The human diploid number of 48 was first challenged by Joe Hin Tjio (1919–2001) and Johan Albert Levan (1905–1998) studying fibroblasts in four human embryonic lung specimens. In 1956, they published their findings that showed that 252 of 256 human cells contained 46 chromosomes.29 Initially there was a question as to whether gonadal tissue studied by Winiwarter and Painter could have a different chromosomal number than somatic tissues. In November 1956, Charles E. Ford (1912–1999) and John Laurence Hamerton (1929–2006) put that concern to rest when they reported that the modal haploid chromosome number in human spermatogonial tissue was 23.30 It later was learned that several scientists had studied the chromosome number in human tissue cells and found 46 chromosomes but presumed they had used an erroneous technique; the number 48 was so firmly established.29 Indeed, a chromosome spread provided by Hsu used in the book by Cyril Dean Darlington (1903–1981), the Sherardian chair of botany at Oxford University, entitled The Facts of Life and published in 1953, had on close inspection 46 chromosomes in the human cell depicted.29 In 1957, Hsu and his mentor Pomerat reported a correction to Hsu’s prior work, agreeing that the human diploid number was 46. Tjio and Theodore Thomas Puck (né Puckowitz)(1916–2005)31 later published a study showing that the chromosome number in various male and female human tissues was 46. Puck, who received his undergraduate and graduate degrees from the University of Chicago, was a pioneer of cell culture and a renowned geneticist. Until his collaboration with Tjio, Levan had also believed that the human diploid number was 48 based on his own prior studies.32 A controversy developed before publication of Tjio and Levan’s report since it was customary in Sweden to list the laboratory director (Levan) as first author, but Tjio insisted that the first author be the principal contributor to the work. In the end that sequence was used and was appropriate since this landmark work is considered to have resulted from the interest and the technical innovations and skill of Tjio.26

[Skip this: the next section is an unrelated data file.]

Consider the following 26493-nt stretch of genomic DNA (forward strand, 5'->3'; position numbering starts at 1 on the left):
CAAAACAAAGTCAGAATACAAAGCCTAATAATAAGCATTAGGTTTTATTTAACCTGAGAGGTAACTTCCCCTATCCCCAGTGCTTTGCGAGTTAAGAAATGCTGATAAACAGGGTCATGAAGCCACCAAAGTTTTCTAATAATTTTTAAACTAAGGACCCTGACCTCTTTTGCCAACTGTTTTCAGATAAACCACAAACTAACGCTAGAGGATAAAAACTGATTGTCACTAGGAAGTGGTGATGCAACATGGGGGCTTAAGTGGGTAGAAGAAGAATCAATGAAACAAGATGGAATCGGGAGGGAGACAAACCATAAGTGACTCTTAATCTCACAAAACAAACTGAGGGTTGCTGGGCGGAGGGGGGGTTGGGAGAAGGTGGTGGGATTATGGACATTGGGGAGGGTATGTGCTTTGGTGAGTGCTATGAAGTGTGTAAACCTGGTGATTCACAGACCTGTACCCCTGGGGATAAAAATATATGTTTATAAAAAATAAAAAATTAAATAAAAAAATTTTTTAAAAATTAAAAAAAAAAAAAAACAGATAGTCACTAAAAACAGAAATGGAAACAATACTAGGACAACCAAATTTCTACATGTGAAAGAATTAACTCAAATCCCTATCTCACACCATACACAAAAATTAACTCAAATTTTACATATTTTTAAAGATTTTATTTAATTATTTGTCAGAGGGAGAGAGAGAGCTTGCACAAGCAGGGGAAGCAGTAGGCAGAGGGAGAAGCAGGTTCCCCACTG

Tjio was born in Java, Indonesia to Chinese parents and was educated in Dutch colonial schools, which required that he learn French, German, and English, in addition to Dutch. He trained in agronomy in college. He was studying potato breeding, in an effort to develop a hybrid that was resistant to disease. In 1942, Tjio was imprisoned by the Japanese Imperial Army, which had occupied Indonesia. For 3 years, until World War II ended, he was interned in a concentration camp, enduring harsh treatment. When the war ended, a ship sponsored by the International Red Cross resettled displaced persons from Indonesia to The Netherlands. There he obtained a government-sponsored fellowship. He spent several months at the Royal Danish Academy in Copenhagen and then continued his studies and research at the University of Lund in Sweden, where he began an association with Levan, director of the Institute of Genetics. He had also continued his studies on plant and insect cytogenetics and was an authority in the field. The government of Spain invited him to conduct studies on a plant-improvement program, and he spent 11 years in Zaragoza assisting Spanish agricultural development. During holidays, however, he carried out research at the Institute of Genetics, where he turned his attention to mammalian tissue. Tjio became interested in the question of whether consistent chromosomal changes were associated with malignant tumors and returned to Sweden each summer to pursue that work with Levan. Tjio and Levan improved Hsu’s method of pretreating cells with a shortened exposure to hypotonic solution and by adding colchicine to the cell culture medium prior to fixation, thus getting sharper images of chromosomes in metaphase.29,31